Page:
Sami Slaughter

South Dakota's Sami Slaughter attacks against the block of Omaha's Rylee Marshall and Sadie Limback during the Summit League Volleyball Championship match Saturday at the Sanford Coyote Sports Center in Vermillion.

VERMILLION -- The University of South Dakota Volleyball team is going to the NCAA Tournament for a third time in four years.

The Coyotes entered the season as the defending champions and preseason favorites.

“We like that target on our back, and I think that’s why all those games during the regular season were so tough and we lost a couple close ones,” Senior Madison Jurgens said. “I think ultimately we set ourselves up really well. We like to be the team that everyone wants to beat and today it just happened to be Omaha was the team to beat.”

The Coyotes swept Omaha 25-23, 30-28, 25-13 to win the Summit League Championship Saturday afternoon inside the Sanford Coyote Sports Center in Vermillion. Record-setting performances from Elizabeth Juhnke and Lolo Weideman guided the Coyotes in front of a crowd of 1,097 mostly Coyote fans.

“It’s huge, you can’t really put words or a value on it, but we’ve almost always played better at home,” USD head coach Leanne Williamson said. “I think everybody would say that so I don’t think I’m saying anything new but I think our fans are a part of the game. During my time here, they have learned the sport of volleyball and they appreciated the sport. I think they know how to make an impact on the game and they did that tonight.”

Juhnke tallied 24 kills in three sets for a new program record. Weideman tallied 23 digs in the three set match to set a new program record in the process.

Coming off a five-set thriller Friday night against In-state rival South Dakota State, The Coyotes fell behind early in set one, but didn’t lose faith.

Omaha built a five point 15-10 lead and grew that lead to six at 18-12, yet Williamson didn’t call a timeout. Her team scored three straight points to force Omaha to call timeout leading 18-15.

Out of the timeout, Omaha stretched the lead back out five, 20-15, yet Williamson didn’t waver, trusting in her squad. Moments later, the Mavericks called their second timeout of the set leading 21-19 as USD had momentum again.

After back-to-back errors from Omaha’s McKenna Ruch, the Coyotes had a 23-22 lead and a serve out-of-bounds gave USD a first set win hitting .469 with 18 kills.

The two sides traded points early in the second set, with neither side gaining an edge. The first timeout by either team was with USD leading 20-18 and Omaha responded by tying the set at 22 and USD called a timeout after a Ruch kill gave the Mavs a one point lead.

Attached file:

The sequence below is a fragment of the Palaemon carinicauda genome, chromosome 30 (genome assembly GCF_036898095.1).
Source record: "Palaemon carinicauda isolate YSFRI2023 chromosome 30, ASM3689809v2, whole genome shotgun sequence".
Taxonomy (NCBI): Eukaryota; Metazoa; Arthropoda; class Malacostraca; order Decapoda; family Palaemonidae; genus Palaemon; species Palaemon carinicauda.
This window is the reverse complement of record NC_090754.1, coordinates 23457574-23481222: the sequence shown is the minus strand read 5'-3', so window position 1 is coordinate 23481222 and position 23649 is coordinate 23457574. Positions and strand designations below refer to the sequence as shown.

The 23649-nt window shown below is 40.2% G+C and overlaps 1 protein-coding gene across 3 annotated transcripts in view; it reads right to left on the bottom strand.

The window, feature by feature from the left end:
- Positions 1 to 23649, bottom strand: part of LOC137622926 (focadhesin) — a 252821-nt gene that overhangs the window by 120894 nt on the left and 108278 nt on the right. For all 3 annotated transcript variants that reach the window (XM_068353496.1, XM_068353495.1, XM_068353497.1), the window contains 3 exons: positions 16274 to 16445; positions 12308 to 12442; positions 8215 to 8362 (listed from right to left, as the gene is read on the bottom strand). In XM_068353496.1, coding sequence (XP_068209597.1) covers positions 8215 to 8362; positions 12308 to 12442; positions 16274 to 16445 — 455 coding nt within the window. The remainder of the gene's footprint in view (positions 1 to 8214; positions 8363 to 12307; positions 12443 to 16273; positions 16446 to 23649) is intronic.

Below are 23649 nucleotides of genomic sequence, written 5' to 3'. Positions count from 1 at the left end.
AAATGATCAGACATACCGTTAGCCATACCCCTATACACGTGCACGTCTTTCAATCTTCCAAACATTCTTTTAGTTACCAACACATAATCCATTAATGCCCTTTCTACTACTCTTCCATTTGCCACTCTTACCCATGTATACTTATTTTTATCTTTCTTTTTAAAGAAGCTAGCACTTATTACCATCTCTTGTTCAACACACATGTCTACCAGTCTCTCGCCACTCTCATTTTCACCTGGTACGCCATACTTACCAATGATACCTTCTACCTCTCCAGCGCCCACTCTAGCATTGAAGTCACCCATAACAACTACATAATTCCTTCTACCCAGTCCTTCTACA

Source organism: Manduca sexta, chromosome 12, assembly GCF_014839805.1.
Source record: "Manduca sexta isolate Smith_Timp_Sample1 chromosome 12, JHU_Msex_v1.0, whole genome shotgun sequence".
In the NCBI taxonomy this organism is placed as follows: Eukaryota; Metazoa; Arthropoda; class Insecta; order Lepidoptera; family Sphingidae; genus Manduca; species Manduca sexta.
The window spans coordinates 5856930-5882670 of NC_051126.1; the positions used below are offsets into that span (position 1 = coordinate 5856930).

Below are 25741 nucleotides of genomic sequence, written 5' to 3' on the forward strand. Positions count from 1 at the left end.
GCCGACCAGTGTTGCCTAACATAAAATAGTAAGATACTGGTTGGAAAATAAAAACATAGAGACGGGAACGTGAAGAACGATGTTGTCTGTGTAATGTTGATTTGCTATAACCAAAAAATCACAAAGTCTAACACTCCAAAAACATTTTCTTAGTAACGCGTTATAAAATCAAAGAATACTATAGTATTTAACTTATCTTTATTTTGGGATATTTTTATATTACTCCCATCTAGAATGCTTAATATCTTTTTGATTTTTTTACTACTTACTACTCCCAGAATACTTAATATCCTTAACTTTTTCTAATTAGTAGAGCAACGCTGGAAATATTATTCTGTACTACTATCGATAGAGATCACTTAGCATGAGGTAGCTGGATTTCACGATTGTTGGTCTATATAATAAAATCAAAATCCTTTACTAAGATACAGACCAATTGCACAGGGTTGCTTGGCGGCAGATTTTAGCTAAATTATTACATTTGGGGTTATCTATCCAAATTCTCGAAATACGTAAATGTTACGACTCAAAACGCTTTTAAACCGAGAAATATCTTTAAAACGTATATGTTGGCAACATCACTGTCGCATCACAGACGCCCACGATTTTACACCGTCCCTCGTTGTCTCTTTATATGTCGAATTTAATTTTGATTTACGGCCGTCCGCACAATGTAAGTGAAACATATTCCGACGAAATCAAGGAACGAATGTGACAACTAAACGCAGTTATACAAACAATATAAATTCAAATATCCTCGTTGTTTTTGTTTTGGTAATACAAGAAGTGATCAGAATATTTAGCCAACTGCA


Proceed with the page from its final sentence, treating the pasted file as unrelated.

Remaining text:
From there, the two sides would trade set point opportunities, and Juhnke hammered a cross-court shot that was ruled out initially, keeping the set alive. One player in particular convinced Williamson to challenge the ruling.

“All of them felt like it was in, but Claire Gerdes is one that I absolutely trust,” Williamson said. “When she tells me something like that, I absolutely listen to her.”

Williamson’s challenge was successful, giving Juhnke her 19th kill of the match and the Coyotes the second set.

“We all know Juhnke hits the ball hard, so that play develops very quickly,” Williamson said. “...I think it was huge, being able to finish it on that instead of having to maybe go back and forth and risk not coming out with that.”

The Coyotes took control from the first point of the third set and didn’t look back, winning their second straight championship.

Sami Slaughter added 15 kills on 30 attempts and didn’t commit an error. Slaughter was named to the all-tournament team, alongside Juhnke and Madison Jurgens.

“Sami had an outstanding night tonight, not that she played bad last night, but it wasn’t necessarily her potential and she made a decision today to be more herself again,” Williamson said. “She’s a big part of the success that we have.”

The Coyotes now prepare for the NCAA Tournament, where they are returning for a third time in four years. But for now, The Coyotes will collect their ring.

“This program means a lot to me,” Williamson said. “The people within it mean a lot to me, the administration, the fans, the support staff, these coaches that have been with me for a long time as well, it means the world.

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